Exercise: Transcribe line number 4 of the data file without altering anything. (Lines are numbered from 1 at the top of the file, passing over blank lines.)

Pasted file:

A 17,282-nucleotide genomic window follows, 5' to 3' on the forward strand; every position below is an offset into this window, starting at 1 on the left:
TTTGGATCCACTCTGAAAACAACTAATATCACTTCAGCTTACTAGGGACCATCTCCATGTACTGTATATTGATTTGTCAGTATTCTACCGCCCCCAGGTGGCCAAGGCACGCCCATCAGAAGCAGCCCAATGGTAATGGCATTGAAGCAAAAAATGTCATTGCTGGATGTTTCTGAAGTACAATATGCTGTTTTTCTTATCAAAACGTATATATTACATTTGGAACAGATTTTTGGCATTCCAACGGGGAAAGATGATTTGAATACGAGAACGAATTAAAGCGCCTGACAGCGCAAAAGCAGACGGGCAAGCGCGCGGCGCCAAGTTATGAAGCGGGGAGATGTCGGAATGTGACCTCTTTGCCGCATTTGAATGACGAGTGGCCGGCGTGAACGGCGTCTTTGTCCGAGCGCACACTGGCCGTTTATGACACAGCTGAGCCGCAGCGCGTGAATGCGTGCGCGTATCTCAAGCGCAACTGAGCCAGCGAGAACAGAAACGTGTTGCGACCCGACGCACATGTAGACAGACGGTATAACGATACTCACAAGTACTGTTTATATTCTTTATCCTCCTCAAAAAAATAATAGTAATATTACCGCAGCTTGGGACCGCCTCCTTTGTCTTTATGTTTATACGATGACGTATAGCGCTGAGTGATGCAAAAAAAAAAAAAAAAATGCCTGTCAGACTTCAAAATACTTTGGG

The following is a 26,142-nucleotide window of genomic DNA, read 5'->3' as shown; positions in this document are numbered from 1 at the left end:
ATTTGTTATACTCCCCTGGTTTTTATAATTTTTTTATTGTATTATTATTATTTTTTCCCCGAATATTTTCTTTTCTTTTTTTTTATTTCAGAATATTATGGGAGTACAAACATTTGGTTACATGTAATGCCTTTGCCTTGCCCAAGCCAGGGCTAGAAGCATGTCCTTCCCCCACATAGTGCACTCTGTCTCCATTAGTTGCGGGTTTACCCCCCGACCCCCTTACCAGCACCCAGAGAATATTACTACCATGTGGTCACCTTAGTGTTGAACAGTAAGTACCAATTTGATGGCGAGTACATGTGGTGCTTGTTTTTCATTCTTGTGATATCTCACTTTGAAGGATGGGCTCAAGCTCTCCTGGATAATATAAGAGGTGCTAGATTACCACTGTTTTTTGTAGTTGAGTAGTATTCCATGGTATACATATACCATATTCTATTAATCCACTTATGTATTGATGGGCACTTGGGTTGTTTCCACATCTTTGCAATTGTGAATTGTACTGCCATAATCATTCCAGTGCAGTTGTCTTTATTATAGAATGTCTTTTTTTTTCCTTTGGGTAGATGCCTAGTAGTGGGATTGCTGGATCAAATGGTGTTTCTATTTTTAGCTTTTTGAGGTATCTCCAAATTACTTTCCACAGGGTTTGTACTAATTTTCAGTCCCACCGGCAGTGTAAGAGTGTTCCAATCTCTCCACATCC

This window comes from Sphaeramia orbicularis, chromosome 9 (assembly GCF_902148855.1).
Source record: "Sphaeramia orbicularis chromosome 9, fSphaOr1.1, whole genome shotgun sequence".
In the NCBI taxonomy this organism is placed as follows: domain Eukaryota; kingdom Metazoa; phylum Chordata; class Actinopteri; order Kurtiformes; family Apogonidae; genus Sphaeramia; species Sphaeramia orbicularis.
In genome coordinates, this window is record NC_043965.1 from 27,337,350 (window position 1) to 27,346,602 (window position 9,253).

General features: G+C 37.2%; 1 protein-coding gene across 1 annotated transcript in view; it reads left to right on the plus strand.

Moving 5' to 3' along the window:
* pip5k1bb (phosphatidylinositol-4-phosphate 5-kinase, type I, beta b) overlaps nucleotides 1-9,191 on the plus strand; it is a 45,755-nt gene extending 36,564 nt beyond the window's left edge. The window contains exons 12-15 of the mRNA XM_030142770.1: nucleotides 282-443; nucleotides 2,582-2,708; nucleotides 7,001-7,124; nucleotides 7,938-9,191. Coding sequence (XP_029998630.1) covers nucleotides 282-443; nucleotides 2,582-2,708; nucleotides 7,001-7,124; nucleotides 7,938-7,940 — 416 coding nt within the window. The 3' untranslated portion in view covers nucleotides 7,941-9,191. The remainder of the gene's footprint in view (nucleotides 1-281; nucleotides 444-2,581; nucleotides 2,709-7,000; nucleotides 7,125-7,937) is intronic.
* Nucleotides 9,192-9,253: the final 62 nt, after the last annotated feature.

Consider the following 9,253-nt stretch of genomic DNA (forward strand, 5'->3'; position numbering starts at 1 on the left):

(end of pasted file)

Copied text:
ATTTGTTATACTCCCCTGGTTTTTATAATTTTTTTATTGTATTATTATTATTTTTTCCCCGAATATTTTCTTTTCTTTTTTTTTATTTCAGAATATTATGGGAGTACAAACATTTGGTTACATGTAATGCCTTTGCCTTGCCCAAGCCAGGGCTAGAAGCATGTCCTTCCCCCACATAGTGCACTCTGTCTCCATTAGTTGCGGGTTTACCCCCCGACCCCCTTACCAGCACCCAGAGAATATTACTACCATGTGGTCACCTTAGTGTTGAACAGTAAGTACCAATTTGATGGCGAGTACATGTGGTGCTTGTTTTTCATTCTTGTGATATCTCACTTTGAAGGATGGGCTCAAGCTCTCCTGGATAATATAAGAGGTGCTAGATTACCACTGTTTTTTGTAGTTGAGTAGTATTCCATGGTATACATATACCATATTCTATTAATCCACTTATGTATTGATGGGCACTTGGGTTGTTTCCACATCTTTGCAATTGTGAATTGTACTGCCATAATCATTCCAGTGCAGTTGTCTTTATTATAGAATGTCTTTTTTTTTCCTTTGGGTAGATGCCTAGTAGTGGGATTGCTGGATCAAATGGTGTTTCTATTTTTAGCTTTTTGAGGTATCTCCAAATTACTTTCCACAGGGTTTGTACTAATTTTCAGTCCCACCGGCAGTGTAAGAGTGTTCCAATCTCTCCACATCC